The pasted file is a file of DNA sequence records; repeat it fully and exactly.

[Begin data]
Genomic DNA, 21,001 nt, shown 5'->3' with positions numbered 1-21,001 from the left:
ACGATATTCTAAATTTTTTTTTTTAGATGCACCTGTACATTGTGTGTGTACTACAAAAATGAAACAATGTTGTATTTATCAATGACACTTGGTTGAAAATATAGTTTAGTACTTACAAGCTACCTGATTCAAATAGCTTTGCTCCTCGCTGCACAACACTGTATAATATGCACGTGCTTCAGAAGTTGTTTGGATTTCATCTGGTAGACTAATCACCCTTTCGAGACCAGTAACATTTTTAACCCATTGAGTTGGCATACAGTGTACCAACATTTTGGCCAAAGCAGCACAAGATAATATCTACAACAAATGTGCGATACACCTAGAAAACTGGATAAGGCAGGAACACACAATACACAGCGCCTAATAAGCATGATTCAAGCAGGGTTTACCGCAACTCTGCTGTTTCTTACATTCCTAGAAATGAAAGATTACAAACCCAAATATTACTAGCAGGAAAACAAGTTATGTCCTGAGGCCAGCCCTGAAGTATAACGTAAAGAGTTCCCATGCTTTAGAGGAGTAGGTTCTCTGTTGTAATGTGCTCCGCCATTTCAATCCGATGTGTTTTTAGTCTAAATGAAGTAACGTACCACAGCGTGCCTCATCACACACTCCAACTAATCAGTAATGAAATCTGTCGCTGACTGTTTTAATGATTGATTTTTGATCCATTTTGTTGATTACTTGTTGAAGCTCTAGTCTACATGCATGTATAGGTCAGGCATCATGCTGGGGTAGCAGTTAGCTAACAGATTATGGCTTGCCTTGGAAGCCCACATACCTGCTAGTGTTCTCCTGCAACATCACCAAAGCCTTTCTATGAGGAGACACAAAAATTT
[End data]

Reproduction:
Genomic DNA, 21,001 nt, shown 5'->3' with positions numbered 1-21,001 from the left:
ACGATATTCTAAATTTTTTTTTTTAGATGCACCTGTACATTGTGTGTGTACTACAAAAATGAAACAATGTTGTATTTATCAATGACACTTGGTTGAAAATATAGTTTAGTACTTACAAGCTACCTGATTCAAATAGCTTTGCTCCTCGCTGCACAACACTGTATAATATGCACGTGCTTCAGAAGTTGTTTGGATTTCATCTGGTAGACTAATCACCCTTTCGAGACCAGTAACATTTTTAACCCATTGAGTTGGCATACAGTGTACCAACATTTTGGCCAAAGCAGCACAAGATAATATCTACAACAAATGTGCGATACACCTAGAAAACTGGATAAGGCAGGAACACACAATACACAGCGCCTAATAAGCATGATTCAAGCAGGGTTTACCGCAACTCTGCTGTTTCTTACATTCCTAGAAATGAAAGATTACAAACCCAAATATTACTAGCAGGAAAACAAGTTATGTCCTGAGGCCAGCCCTGAAGTATAACGTAAAGAGTTCCCATGCTTTAGAGGAGTAGGTTCTCTGTTGTAATGTGCTCCGCCATTTCAATCCGATGTGTTTTTAGTCTAAATGAAGTAACGTACCACAGCGTGCCTCATCACACACTCCAACTAATCAGTAATGAAATCTGTCGCTGACTGTTTTAATGATTGATTTTTGATCCATTTTGTTGATTACTTGTTGAAGCTCTAGTCTACATGCATGTATAGGTCAGGCATCATGCTGGGGTAGCAGTTAGCTAACAGATTATGGCTTGCCTTGGAAGCCCACATACCTGCTAGTGTTCTCCTGCAACATCACCAAAGCCTTTCTATGAGGAGACACAAAAATTT